Shana’s coworkers were her biggest supporters throughout her time side-hustling and during her transition to San Francisco.

Shana: All of my coworkers were really happy for me. They knew all the work I was doing. After work, I went to the gym and then I went home to continue working for HER. I traveled for events. They were very supportive. I could not be more grateful for my coworkers in Arizona. When I got an offer, they told me, “Go, because it is amazing for you!” Their support helped a lot in the process.

Christa: What advice do you have for women wanting to make a career change?

Shana: Do It! Okay, I have to give better advice than that! There is so much room for change. Switching careers is not as taboo as it was before. Find your network. Find what you want to do. Then, research and ask people questions. People, especially in tech, are willing to sit and talk. Utilize them as a resource to grow your knowledge. Rely on the skills you have; those skills are a gift and are going to help move you forward. Find a way to incorporate your skills into a new field. Your existing skills can be highlighting factor to start that new path.

Questioning “what if” is my least favorite thing to do. If you sit on your “what if”, and miss out on the positive moments, that will bother you forever.

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Christa: What challenges did you have transitioning to life in San Francisco and the technology industry?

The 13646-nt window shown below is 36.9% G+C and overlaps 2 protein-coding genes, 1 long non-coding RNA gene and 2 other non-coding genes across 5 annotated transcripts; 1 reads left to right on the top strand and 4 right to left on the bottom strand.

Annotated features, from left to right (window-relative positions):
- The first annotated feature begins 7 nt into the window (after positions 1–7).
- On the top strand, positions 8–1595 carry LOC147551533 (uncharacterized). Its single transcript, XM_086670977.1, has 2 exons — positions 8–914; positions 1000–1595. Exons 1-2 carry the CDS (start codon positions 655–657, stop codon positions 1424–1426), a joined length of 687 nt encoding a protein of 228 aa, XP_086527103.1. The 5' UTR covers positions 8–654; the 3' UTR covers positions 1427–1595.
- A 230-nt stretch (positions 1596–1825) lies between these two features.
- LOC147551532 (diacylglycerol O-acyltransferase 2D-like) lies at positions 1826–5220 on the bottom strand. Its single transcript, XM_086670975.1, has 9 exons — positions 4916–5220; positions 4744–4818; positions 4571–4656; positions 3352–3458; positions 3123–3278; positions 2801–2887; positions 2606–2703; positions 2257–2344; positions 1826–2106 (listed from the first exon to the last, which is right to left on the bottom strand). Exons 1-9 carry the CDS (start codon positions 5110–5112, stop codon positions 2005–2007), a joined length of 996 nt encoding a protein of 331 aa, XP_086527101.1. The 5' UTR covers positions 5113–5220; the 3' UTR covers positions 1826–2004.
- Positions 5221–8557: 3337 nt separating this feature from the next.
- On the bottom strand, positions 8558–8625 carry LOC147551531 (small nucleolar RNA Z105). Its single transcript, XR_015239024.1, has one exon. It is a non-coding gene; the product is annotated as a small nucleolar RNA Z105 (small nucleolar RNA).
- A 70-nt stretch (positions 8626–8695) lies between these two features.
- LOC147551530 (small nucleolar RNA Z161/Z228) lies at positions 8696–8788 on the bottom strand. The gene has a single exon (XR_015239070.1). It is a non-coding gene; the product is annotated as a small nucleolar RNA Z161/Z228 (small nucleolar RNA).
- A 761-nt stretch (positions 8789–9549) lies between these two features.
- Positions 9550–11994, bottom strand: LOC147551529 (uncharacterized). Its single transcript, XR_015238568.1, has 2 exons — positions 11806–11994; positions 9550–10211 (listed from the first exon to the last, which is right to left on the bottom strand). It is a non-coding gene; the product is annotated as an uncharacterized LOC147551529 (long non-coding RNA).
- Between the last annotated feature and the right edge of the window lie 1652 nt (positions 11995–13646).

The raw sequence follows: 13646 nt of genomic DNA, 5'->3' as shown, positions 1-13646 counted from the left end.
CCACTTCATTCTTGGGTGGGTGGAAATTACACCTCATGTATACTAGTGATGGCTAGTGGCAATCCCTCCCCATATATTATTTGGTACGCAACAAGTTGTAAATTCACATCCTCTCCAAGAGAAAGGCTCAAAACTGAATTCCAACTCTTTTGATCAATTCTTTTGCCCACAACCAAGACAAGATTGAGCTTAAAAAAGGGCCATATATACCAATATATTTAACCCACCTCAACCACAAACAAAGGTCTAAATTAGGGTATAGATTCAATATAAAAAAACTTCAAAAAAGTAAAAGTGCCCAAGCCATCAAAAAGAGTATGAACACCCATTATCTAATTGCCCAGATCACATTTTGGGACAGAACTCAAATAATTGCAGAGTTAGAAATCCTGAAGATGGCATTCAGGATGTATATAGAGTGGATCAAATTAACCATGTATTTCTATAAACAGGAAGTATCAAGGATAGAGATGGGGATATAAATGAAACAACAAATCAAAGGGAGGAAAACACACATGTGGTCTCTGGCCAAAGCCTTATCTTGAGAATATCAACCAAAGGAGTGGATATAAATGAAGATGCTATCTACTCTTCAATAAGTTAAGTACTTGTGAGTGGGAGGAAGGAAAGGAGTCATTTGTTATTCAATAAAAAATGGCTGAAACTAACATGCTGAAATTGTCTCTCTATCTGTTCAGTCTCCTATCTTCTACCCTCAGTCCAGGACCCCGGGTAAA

Shana: I had more of a cultural shock working in San Francisco than I did living in Australia. I initially thought that everybody in tech has been working for years in tech. Then I discovered people lucked into the industry just like I did. It took me months to figure that out. Once I did, I thought, “Cool, I can do this!”

Initially, I felt so much pressure to be the best because I though there is always somebody here to take my job. I felt that I needed to put out 150 percent and not sleep. It was horrible. I loved my job and I loved what I was doing. But the stress was very new to me. I've worked with people with anxiety. Then all of a sudden, I was feeling my own personal anxiety. That was really a hard adjustment for me.

Christa: How did you adjust? Are you still overcoming that adjustment today?

Shana: I place less stress on myself now. Before moving to San Francisco, I was very outgoing and I would not hold my tongue in different scenarios. In meetings, I would be the first person that would say: “No, that's not correct.” or “I disagree with you.” Here, I would bite my tongue. During my review, my boss pointed that out. She told me that when we are having discussions, if I get overwhelmed, I would shut down. I realized she was correct and that is not characteristic of me at all. I immediately had to face that truth.

I used my circle a lot. I used my friends. I started to network. I wanted to hear about how people did their jobs, but I also want to hear how they handled doing their jobs and their experiences. I also started to make sure that I was traveling more. Traveling is one of my core values. Those were my starting steps.